Mobility and Clinic Switching among HIV Patients Considered Lost to Follow-up in North-Eastern South Africa

David Etoori, London School of Hygiene and Tropical Medicine
Alison Wringe, London School of Hygiene and Tropical Medicine (LSHTM)
Brian Rice, London School of Hygiene and Tropical Medicine
Jenny Renju, Kilimanjaro Christian Medical University College
Georges Reniers, London School of Hygiene and Tropical Medicine (LSHTM)

We assessed the extent of undocumented clinic transfer among HIV patients lost to follow-up (LTFU) by antiretroviral therapy (ART) initiation reason in a rural South African setting. We conducted a comprehensive record review for patients categorised as LTFU in 8 clinics within the Agincourt Health and Demographic Surveillance System (AHDSS) in rural north-eastern South Africa to ascertain their “true” outcomes. This involved reviewing clinic and routine tracing records, comparing against demographic surveillance data, to ascertain migration or mortality events, and conducting supplementary tracing for patients for whom an outcome could not be ascertained. To assess patterns of movement between clinics, Google maps was used to ascertain decimal degree coordinates for each facility where patients were receiving treatment (initially and in the event of a change). We found evidence of continued care characterised by high rates of undocumented transfers after LTFU and identified local and nationwide clinic mobility among HIV patients.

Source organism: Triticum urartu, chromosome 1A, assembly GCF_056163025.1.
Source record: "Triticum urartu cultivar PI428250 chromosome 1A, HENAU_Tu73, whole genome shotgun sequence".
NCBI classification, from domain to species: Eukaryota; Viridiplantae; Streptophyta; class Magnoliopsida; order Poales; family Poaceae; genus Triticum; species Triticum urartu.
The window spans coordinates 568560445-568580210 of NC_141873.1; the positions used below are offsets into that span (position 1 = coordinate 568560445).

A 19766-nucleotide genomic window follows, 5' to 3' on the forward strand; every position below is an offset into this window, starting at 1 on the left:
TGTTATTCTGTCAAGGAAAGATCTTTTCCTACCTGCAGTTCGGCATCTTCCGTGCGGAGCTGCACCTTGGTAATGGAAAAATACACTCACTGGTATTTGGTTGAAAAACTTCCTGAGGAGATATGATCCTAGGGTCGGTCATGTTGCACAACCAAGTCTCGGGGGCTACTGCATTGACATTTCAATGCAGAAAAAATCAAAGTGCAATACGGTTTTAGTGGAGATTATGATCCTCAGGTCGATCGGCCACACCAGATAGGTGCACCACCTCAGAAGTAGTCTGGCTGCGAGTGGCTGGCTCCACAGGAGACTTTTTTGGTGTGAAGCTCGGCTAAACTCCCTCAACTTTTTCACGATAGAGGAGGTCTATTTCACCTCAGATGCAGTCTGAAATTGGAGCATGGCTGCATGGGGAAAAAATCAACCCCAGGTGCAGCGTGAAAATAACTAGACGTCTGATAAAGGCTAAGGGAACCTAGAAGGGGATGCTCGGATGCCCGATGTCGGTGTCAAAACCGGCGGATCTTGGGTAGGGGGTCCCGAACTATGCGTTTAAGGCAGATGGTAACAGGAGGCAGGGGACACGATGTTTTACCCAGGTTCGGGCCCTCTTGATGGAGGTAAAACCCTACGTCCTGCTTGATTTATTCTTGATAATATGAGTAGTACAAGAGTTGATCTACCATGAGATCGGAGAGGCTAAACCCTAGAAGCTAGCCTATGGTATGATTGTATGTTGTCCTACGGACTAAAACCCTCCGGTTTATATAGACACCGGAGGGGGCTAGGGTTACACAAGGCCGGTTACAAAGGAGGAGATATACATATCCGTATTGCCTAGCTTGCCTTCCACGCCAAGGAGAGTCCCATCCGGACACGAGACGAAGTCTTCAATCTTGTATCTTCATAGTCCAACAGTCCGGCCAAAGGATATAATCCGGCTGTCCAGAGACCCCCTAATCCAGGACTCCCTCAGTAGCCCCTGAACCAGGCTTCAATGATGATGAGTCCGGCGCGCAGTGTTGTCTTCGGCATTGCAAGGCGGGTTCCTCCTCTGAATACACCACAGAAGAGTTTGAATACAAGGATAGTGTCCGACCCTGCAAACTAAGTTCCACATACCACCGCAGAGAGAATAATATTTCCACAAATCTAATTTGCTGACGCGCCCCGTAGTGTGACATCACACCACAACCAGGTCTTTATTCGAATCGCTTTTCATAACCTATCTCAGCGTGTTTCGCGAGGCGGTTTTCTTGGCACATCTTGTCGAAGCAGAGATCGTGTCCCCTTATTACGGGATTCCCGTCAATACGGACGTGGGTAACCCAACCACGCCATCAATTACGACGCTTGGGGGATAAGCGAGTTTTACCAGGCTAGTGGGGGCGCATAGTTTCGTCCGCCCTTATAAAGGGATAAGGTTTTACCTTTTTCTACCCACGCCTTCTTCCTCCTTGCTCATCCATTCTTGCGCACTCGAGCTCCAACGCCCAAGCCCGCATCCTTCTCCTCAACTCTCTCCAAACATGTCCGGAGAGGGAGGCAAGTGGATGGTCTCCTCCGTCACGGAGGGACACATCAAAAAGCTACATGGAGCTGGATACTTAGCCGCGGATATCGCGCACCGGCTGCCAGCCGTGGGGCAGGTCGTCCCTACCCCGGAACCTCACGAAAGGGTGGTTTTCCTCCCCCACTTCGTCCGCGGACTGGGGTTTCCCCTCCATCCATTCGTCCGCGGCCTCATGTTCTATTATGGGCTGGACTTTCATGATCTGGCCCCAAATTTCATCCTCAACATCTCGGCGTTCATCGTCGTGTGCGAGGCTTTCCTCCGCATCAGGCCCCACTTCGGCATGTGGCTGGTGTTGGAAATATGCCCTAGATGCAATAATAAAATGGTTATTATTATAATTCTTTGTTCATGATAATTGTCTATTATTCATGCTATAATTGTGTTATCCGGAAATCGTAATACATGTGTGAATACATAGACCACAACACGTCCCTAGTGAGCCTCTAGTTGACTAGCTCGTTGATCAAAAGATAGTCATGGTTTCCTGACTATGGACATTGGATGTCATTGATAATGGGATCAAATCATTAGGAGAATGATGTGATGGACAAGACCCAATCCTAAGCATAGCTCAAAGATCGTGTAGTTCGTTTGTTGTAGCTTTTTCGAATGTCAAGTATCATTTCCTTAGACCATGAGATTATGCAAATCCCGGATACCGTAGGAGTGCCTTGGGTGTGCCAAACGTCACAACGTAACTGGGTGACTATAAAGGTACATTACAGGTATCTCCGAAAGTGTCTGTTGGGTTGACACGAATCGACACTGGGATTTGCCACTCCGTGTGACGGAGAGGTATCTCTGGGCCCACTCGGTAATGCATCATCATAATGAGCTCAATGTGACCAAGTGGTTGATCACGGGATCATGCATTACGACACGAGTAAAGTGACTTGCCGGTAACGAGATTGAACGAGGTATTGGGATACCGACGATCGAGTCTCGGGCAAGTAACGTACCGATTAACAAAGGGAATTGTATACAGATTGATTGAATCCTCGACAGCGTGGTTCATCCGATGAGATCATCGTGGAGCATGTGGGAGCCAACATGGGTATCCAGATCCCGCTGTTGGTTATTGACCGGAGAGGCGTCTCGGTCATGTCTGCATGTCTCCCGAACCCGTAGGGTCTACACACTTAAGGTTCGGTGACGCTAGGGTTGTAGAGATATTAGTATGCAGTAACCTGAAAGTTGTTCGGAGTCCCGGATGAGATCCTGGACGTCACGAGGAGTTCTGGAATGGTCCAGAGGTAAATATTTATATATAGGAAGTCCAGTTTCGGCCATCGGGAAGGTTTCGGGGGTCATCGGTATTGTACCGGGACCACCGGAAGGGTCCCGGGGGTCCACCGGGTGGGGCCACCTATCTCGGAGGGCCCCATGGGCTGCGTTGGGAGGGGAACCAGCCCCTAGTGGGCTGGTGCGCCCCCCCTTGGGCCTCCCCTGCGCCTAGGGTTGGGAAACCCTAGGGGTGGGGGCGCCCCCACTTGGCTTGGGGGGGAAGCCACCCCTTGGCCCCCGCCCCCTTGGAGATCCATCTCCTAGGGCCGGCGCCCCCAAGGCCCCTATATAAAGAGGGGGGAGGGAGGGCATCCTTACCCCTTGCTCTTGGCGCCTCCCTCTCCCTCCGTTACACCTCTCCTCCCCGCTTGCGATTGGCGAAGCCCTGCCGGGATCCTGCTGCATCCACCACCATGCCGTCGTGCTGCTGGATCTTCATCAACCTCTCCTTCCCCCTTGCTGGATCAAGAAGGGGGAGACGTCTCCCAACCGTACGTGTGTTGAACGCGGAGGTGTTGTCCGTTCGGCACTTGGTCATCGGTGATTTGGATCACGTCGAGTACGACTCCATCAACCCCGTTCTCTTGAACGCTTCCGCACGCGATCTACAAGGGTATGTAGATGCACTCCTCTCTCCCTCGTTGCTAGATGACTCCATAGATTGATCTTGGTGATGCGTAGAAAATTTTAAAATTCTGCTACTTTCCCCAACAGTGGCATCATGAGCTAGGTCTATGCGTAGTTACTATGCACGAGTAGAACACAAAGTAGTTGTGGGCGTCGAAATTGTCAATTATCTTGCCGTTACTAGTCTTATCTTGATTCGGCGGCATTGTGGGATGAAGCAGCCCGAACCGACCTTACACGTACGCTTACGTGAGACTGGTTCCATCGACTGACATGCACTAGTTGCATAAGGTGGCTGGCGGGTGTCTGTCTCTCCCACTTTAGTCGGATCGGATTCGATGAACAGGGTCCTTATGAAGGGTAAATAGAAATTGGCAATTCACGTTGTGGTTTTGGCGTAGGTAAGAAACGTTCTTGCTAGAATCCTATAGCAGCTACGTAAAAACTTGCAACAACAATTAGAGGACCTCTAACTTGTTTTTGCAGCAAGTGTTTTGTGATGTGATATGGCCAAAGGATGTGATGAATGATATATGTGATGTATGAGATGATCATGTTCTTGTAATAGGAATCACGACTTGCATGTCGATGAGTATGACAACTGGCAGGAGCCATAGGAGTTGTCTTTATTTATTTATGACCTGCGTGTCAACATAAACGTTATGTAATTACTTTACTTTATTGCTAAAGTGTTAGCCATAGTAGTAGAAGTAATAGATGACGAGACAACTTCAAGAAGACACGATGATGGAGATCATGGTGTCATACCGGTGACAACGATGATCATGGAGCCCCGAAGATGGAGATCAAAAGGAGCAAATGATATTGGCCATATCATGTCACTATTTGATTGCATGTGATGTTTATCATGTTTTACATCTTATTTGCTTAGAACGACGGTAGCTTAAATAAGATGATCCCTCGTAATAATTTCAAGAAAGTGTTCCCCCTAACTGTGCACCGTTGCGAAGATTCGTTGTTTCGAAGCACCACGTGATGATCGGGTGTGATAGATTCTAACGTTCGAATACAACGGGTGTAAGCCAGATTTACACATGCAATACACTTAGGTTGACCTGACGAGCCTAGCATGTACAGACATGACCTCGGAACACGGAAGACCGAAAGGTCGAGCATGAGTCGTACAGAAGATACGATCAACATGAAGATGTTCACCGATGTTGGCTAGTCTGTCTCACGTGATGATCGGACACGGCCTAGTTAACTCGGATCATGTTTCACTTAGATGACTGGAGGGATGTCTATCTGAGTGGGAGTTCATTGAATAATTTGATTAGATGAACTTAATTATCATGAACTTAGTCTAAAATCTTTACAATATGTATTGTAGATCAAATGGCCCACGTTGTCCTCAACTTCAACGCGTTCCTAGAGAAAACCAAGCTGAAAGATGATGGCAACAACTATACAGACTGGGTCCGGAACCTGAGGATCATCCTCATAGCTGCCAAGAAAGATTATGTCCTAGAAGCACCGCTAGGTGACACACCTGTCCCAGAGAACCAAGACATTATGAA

See extended abstract.

  Presented in Session 45. Epidemiology and Demography of HIV/AIDS